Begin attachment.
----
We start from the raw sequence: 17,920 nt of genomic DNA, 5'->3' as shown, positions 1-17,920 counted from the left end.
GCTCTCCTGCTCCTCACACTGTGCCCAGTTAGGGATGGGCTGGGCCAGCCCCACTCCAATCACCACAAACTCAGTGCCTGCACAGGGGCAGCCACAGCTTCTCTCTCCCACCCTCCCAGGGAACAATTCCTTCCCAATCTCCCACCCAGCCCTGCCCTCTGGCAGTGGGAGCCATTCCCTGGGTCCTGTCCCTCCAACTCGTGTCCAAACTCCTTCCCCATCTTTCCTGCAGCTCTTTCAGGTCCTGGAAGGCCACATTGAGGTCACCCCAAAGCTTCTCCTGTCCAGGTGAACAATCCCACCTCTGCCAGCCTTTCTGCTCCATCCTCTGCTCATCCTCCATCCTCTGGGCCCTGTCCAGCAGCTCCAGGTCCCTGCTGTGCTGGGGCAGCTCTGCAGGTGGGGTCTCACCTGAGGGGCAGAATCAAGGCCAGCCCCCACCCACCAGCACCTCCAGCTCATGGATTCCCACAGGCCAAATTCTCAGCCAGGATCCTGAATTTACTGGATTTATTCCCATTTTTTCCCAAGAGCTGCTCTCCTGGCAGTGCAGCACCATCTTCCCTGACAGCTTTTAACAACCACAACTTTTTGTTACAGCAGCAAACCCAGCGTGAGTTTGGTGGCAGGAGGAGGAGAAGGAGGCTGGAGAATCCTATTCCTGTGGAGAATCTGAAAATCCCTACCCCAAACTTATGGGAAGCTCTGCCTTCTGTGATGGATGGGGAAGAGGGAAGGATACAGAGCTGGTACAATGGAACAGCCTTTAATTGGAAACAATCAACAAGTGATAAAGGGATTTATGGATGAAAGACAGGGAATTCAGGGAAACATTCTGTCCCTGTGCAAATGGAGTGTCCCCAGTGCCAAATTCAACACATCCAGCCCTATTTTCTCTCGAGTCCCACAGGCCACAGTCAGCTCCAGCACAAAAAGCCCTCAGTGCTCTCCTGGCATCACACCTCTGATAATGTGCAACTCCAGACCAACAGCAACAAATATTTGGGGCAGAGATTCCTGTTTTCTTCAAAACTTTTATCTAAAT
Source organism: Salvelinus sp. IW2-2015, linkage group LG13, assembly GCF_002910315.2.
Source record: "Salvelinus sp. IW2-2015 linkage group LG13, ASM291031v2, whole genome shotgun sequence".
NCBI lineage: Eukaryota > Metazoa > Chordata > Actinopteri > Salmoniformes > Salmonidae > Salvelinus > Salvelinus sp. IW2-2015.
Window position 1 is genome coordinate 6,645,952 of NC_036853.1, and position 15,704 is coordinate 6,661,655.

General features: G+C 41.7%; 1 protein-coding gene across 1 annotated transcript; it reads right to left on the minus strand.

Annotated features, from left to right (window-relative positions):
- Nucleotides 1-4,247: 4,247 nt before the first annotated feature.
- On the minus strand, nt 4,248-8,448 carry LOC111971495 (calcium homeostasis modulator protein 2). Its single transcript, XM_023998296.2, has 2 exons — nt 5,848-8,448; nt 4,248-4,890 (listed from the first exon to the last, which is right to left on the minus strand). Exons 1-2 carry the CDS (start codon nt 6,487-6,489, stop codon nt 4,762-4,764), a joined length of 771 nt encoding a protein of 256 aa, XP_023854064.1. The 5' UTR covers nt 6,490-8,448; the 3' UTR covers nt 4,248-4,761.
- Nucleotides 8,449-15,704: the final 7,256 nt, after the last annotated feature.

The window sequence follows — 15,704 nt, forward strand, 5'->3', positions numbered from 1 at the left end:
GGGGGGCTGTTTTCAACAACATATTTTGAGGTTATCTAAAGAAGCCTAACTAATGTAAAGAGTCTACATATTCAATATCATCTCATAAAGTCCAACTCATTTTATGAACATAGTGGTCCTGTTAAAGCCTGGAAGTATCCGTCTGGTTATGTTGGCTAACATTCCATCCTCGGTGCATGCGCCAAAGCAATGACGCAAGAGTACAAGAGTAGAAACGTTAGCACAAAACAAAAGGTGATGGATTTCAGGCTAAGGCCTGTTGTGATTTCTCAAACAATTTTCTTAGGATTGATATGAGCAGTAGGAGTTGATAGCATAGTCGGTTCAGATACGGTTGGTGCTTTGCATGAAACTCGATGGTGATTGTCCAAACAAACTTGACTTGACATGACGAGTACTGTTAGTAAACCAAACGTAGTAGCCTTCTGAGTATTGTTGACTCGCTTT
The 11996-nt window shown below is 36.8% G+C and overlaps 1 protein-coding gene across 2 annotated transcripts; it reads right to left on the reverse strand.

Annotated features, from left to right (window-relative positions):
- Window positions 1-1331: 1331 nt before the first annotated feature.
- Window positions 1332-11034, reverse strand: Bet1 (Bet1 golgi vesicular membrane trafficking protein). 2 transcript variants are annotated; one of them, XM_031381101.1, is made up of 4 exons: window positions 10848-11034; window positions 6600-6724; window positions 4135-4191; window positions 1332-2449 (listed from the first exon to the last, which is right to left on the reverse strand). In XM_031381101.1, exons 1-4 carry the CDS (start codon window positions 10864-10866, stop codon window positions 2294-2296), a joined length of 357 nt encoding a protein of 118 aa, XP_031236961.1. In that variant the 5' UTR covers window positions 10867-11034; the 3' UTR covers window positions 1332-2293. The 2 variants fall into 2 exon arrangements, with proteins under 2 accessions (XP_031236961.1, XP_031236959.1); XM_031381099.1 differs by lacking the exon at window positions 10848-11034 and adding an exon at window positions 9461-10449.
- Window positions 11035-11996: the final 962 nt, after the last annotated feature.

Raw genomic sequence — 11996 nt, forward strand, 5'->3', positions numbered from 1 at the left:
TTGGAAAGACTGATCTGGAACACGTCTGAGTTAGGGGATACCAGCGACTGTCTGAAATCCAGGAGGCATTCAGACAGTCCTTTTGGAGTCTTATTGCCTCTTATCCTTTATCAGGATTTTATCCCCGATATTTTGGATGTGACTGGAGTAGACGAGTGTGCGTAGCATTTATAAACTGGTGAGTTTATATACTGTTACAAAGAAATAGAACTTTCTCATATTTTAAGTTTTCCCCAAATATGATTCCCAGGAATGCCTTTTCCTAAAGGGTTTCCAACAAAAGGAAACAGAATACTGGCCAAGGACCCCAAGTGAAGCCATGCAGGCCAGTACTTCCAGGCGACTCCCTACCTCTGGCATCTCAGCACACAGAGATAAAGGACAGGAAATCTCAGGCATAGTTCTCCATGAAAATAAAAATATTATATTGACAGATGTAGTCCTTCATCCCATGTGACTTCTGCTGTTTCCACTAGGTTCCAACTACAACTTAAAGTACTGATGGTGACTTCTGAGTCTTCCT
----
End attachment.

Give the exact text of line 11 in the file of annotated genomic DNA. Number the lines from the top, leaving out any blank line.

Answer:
- Nucleotides 8,449-15,704: the final 7,256 nt, after the last annotated feature.